Martin and Varadkar agree further ‘exploratory’ talks

Taoiseach says ‘Fine Gael continues to prepare for opposition’

 Micheál Martin, leader of Fianna Fáil, with Thomas Byrne TD speaking to the media at Leinster House after the Fine Gael meeting. Photograph: Alan Betson / The Irish Times

Micheál Martin, leader of Fianna Fáil, with Thomas Byrne TD speaking to the media at Leinster House after the Fine Gael meeting. Photograph: Alan Betson / The Irish Times


Fianna Fáil leader Micheál Martin has told Fine Gael leader Leo Varadkar that he is “willing to engage” in government formation talks.

The two held preliminary discussions on Tuesday afternoon. Mr Martin said he would “reflect” on the conversation and another meeting will be arranged.

“I did put to him that we were willing to engage and that we were of the view that both parties should commence discussions even on an exploratory basis in terms of policy, in terms of a program for government.”

He said the Taoiseach did not reject that.

In a statement after the meeting, Mr Varadkar said the two leaders agreed to meet again but “Fine Gael continues to prepare for opposition”.

Mr Varadkar “encouraged Fianna Fáil to continue engaging with other parties with a view to forming a government”.

The two leaders “exchanged views on a number of matters including; housing, climate change, health, cost of living, the economy and taxation”, according to the Taoiseach.

Mr Martin said there had not been any substantial progress in the efforts of Sinn Féin or other parties to form a left-wing alliance.

He added it was a “very unlikely scenario” for Sinn Féin to emerge with “any credible numbers to form a government”.

Fianna Fáil will begin a series of policy based discussions with the Green Party on Wednesday. Mr Martin said he wanted to see the Greens involved in government.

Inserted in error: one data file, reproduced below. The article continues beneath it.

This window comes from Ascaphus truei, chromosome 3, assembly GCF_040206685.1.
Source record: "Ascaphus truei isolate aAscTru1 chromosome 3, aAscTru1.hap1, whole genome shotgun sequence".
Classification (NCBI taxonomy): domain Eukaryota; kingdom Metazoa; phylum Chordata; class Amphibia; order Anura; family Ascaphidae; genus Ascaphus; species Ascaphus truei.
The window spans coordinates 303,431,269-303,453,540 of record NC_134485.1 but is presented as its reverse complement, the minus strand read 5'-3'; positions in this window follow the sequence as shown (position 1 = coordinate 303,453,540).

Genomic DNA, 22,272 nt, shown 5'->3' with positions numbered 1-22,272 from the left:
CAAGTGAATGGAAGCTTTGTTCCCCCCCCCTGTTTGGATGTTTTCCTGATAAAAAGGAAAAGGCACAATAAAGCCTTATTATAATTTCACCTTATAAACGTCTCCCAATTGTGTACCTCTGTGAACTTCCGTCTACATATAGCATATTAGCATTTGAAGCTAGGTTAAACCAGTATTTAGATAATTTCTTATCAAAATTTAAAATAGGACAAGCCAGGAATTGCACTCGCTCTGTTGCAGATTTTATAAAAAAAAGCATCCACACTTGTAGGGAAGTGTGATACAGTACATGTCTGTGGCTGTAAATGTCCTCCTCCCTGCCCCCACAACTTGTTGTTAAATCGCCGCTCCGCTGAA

“We need that policy dynamic in a government to ensure there is real delivery” on issues such as climate change.

Mr Martin said the Irish public “expect us to get stuck in”.

He said that while no one had ruled out a reverse confidence-and-supply arrangement between Fianna Fáil and Fine Gael there was a valid point to be made about the arithmetic potentially not stacking up.

Sinn Féin leader Mary Lou McDonald has criticised Mr Martin’s decision not to talk to her party about government formation, saying: “I hope the leader of Fianna Fáil changes his position but he may not.”

Ms McDonald said that, in contrast to his decision not to talk to Sinn Féin, Mr Martin’s “eagerness to run into the arms of Fine Gael is lost on no one”.

Meanwhile, Fianna Fáil TD Éamon Ó Cuív said he believed Sinn Féin was no longer under the influence of the IRA.

In an interview on RTÉ Raidió na Gaeltachta, Mr Ó Cuív said he had read the report referenced by Garda Commissioner Drew Harris and what it had stated was that some people were of the opinion that the IRA army council had oversight of Sinn Féin.

“What that report says, basically, is that the IRA doesn’t exist, because there is no group that’s training, or buying arms, or involved in paramilitary activity... What the PSNI said is that other groups had told them that there was oversight, or that they were of the opinion there was oversight... It’s based on hearsay.”

Mr Ó Cuív denied that he was at odds with the stance of his party leader Mícheál Martin on this matter.

“No,” he said. “I’m giving my opinion on the situation, as I see it.

“We asked people to abandon violence and to go with politics, and we told them they’d then be accepted, and I think when people abandon violence, we shouldn’t then accuse them of still being party to it.”

Independent TDs

Mr Martin also held talks on Tuesday with the regional independent group which is a new group of nine TDs.

He said they impressed upon him the need to speed up the tempo of government formation talks and also spoke of the importance of creating a stable coalition.

“Their view is strongly that a government that will be formed needs underpinning in terms of going the distance.”

The regional independent group also held exploratory talks with Fine Gael.

“While the group operates as a technical group in Dáil Éireann, the members felt it was imperative they express the views of their constituents that there is now an urgent need to form a stable and effective government to address the issues facing the country,” said the group’s convenor Denis Naughten.

“The group had a useful exchange of views and await developments by all the political parties.”

Other members of the group are Cathal Berry, Sean Canney, Peter Fitzpatrick, Noel Grealish, Michael Lowry, Verona Murphy, Matt Shanahan and Peadar Toibin.